[Cultural Attachment]

A new novel puts a fresh spin on Charles Manson and his ‘family’

Russell stands in for Manson in The Girls.
AP Photo/Courtesy
Smith Galtney

Either I’ve become a massive history buff or succumbed to drippy nostalgia in my old age, but just about everything I’ve loved in 2016 has little to do with the 21st century. Seems I’m constantly reliving the ’90s (O.J.: Made in America), trippin’ on the ’80s (Everybody Wants Some!!, Stranger Things) or daydreaming yet again about the ’70s (The Get Down). And now comes Emma Cline’s debut novel The Girls, which masterfully recasts the Manson murders of 1969 as the backdrop for a twistedly tender coming-of-age tale.

We’ve seen a swarm of Manson-related projects lately, ranging from historical fictions (NBC’s Aquarius, currently wrapping up its second season) to chick flicks (Lifetime’s Manson’s Lost Girls, aired back in February) and quirky indie comedies (Manson Family Vacation, presented by the Duplass Brothers). All are flawed and unremarkable, but at least they’re aiming for some new angle in Manson mythology, not mere fetishisation. (Remember back in the ’90s, when Axl Rose wore Manson T-shirts onstage and covered Manson songs, and Trent Reznor set up a studio in Sharon Tate’s old house? That was gross.)

Not quite historical fiction, The Girls riffs on familiar details: It’s set in San Francisco, not LA. Its cult leader is named Russell, not Charlie. His rock-star friend is Mitch, not Dennis Wilson of The Beach Boys. The horrific murders claim a mother and her young son, not a pregnant woman, and those are eventually recounted in a graphic, true-crime best seller. The chalk-mark outlines of real-life events are there, but Cline has colored them in with a story that’s more Diary of a Teenage Girl than Helter Skelter.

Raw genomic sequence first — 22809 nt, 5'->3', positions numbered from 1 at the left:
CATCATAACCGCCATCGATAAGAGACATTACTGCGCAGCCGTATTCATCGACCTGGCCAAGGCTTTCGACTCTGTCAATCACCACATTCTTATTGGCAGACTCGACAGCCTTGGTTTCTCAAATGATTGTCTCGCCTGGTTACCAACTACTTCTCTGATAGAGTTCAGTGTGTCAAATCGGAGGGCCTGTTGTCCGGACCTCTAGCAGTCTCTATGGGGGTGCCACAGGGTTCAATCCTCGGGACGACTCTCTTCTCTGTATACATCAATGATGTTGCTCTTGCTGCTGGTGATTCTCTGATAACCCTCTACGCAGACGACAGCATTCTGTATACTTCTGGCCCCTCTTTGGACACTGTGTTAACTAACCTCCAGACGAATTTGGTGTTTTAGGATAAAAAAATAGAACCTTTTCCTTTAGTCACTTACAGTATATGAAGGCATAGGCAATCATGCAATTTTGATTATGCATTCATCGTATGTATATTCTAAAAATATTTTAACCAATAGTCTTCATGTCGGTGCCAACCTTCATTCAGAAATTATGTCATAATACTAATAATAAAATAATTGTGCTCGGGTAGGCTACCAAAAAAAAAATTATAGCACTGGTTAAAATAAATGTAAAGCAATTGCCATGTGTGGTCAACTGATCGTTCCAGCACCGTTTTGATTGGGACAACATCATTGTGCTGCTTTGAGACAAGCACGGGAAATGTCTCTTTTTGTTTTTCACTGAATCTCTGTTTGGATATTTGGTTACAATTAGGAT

At 14 years old, Evie Boyd lives in a world of privilege, the granddaughter of a famous TV star and a child of divorce whose parents are off trying to please new partners. One afternoon in the park, she’s mesmerized by a dumpster-diving free spirit named Suzanne: “This girl wasn’t beautiful, I realized … it was something else. Like pictures I’d seen of the actor John Huston’s daughter. Her face could have been an error, but some other process was at work. It was better than beauty.” Eventually Suzanne brings Evie to “the ranch,” a filthy commune lorded over by Russell, whose generous attention and bevy of peace-and-love platitudes trick Evie into stealing from the neighbors and running away from home.

Evie’s quick to own her forced awakenings as a mark of independence, a release from the straight world, but Cline’s superb writing reveals the fear underneath. The food is rancid at the ranch, the clothes stink of mouse crap and 11-year-olds roam the fields, stunned on LSD. The sex, never consensual, is wet and noisy and embarrassing. After being coerced into a three-way, Evie admits, “When I woke up in the morning and saw the soiled twist of my underwear on Mitch’s floor, such helpless embarrassment bubbled up in me that I almost cried,”

Sentences like that undercut the shock of the novel’s inevitably violent climax. When it comes to dread and sadness, even the killing of adults can’t overcome the loss of a child’s innocence.

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